As I watch the chaos, I can’t help thinking of Greece, of our days there in the 60s, an American Air Force family so unprepared for what was to come. These days, the news is full of Greece—will they default? If they do, will European banks weaken? Will the U.S. stock market fall? Will China lose their international market? Will the world’s paper money house of cards come tumbling down?

I know something about houses of cards. Just last year, as the so-called “Great Recession” wound down, I lost the only place I’d ever tried to buy, the only place my grown daughter could see as a family home, that apartment in a building that needed more repairs than it was worth, that building full of barely middle-class people without recourse in an economy that couldn’t provide financing. With the word “foreclosure” hanging over us like the shadow of a film villain who drives hapless widows from their homes and ties maidens to train tracks, we knew we had no real options.

So I get it—I know what Greece is up against. I know what they are going to have to steel themselves to do—Greece will have to step out from under the house of cards, let it fall as it may, and rebuild itself with whatever it has left. Just as I did, or thought I did. What the hell, when you ain’t got nothing, you got nothing to lose.

Why am I obsessing over debt, my own or Greece’s, or how we do or don’t protest? Is this really about those days in Greece? This moment of clammy nausea, here with just hospital curtains between now and then, these two worlds glued together like shoe leather. I want to be in those chaotic crowds, to feel the heat of the conflict. I want to be in the streets, but not here in Seattle—I want to be in the streets of Athens again...


My mother survived the first horrible attack of breast cancer, a dramatic recovery after they threw everything they had at her, but then in an ugly twist of her plot, the cancer reappeared. Just weeks before she reached the much lauded five-year point when she was supposed to be celebrating having beat the odds, it found its way into her bones. In a typical attempt at comic relief she joked, “You know, life is short—I feel it in my bones.”

Once again my mom lay in hospital beds under flickering fluorescent lights, either having chemicals injected to battle the cancer or sugar water dripped into her to rehydrate her parched cells. Throughout that second barrage of chemicals and radiation, they’d send her home each time with little or no hope that it would be the last time—one way or the other. Even in those days, she talked in breathy waves of memory, but in spite of the pain, the drugs, the ebbing of her life, at times her story came out not just as a few anecdotes, images, random memories, but as a flow of thought and experience that had shaped her life.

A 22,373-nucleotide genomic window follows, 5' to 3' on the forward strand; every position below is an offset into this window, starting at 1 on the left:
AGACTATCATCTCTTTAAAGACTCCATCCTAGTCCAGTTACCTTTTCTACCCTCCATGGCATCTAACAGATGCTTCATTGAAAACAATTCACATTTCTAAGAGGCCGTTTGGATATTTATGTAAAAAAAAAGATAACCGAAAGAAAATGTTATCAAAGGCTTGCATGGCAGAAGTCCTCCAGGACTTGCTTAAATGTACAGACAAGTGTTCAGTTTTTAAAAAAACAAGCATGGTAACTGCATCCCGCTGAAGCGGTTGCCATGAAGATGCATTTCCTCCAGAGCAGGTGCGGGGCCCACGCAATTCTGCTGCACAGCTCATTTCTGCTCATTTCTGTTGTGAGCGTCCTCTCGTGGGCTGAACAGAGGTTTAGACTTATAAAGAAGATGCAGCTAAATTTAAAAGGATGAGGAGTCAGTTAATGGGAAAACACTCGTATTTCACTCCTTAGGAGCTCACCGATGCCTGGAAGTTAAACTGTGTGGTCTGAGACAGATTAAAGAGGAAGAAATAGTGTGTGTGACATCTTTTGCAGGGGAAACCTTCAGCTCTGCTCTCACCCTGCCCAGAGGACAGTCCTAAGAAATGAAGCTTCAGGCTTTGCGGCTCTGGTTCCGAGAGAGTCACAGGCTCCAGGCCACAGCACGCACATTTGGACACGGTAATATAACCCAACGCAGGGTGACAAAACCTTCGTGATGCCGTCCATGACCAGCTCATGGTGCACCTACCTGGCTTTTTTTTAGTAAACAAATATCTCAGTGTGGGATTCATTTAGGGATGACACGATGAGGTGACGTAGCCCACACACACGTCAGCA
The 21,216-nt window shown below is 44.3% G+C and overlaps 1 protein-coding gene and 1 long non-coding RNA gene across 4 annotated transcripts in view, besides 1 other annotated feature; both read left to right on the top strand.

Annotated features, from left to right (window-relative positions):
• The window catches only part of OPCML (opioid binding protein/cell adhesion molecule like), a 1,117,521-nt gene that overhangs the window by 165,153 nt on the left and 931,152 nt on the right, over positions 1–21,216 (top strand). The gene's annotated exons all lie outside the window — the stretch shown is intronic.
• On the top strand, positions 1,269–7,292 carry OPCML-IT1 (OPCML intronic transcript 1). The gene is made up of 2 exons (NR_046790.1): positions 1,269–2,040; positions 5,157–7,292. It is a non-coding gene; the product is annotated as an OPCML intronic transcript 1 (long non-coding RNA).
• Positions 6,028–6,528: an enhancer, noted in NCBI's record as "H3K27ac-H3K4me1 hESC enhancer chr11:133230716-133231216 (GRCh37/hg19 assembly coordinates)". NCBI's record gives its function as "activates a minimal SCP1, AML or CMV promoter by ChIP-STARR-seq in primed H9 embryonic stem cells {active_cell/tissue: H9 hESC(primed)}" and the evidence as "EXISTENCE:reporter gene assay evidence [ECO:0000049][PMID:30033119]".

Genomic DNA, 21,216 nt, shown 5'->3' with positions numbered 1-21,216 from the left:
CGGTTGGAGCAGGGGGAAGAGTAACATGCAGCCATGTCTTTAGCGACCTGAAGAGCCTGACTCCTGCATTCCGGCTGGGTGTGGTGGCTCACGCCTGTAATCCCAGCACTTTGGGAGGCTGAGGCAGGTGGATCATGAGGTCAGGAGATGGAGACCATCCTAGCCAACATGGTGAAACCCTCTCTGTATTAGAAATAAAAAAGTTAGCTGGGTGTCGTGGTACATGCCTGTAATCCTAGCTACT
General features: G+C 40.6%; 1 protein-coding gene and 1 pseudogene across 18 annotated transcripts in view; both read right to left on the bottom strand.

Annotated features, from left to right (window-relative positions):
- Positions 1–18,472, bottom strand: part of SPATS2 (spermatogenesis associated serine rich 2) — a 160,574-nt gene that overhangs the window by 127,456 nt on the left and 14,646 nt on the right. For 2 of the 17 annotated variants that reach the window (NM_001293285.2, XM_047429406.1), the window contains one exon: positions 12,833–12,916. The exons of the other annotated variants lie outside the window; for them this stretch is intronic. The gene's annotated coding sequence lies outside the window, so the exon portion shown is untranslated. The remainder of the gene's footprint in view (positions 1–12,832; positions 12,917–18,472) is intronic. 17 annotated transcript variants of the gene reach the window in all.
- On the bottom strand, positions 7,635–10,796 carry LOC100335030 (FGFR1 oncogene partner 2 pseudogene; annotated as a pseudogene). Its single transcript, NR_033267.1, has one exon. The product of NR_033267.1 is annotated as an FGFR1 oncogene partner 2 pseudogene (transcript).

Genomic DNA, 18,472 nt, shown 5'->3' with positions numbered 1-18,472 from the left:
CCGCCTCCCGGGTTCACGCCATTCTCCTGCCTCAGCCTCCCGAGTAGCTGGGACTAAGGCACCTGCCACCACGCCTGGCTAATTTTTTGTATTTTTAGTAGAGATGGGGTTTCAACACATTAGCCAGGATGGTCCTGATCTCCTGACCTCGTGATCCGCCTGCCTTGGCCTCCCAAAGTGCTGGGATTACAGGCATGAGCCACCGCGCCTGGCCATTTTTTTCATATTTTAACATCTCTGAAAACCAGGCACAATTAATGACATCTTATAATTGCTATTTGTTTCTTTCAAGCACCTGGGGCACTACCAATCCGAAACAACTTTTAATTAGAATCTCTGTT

My mother, Penelope, known usually as Nell, was a classic baby boomer, born in ’52 of parents desperate to appear better than they were—better off financially, better spouses, better parents, better, better, better than their equally striving neighbors. They conducted their family life within a tight code of secrecy. No one should ever know about the times they couldn’t pay bills, the fights, the yelling and swearing and drinking and all around private chaos. What happened in the family stayed in the family, that is until those boundaries fell apart.

But I’m getting so far ahead of myself that I can’t think. I don’t even want to tell this story—my mom’s last days are still so much with me that I wake up in the morning ready to pick up the phone and speak with her again, just as I did so many times during that last year. Or during those days, if she was too weak, I’d speak with my Uncle Sam, who, after twenty years of working in various positions in Chicago government offices, heard that the cancer had recurred in spite of the mastectomy and showed up at his sister’s door, suitcase in hand. She let him in like he’d just returned from a lengthy adventure, and soon they were sipping coffee together, quietly reading, and looking up in unison when I walked into the room.

Seeing the two of them together had a horribly sweet, gut-gripping effect on me that still happens each time I even think of calling my Uncle Sam, so usually now I just don’t.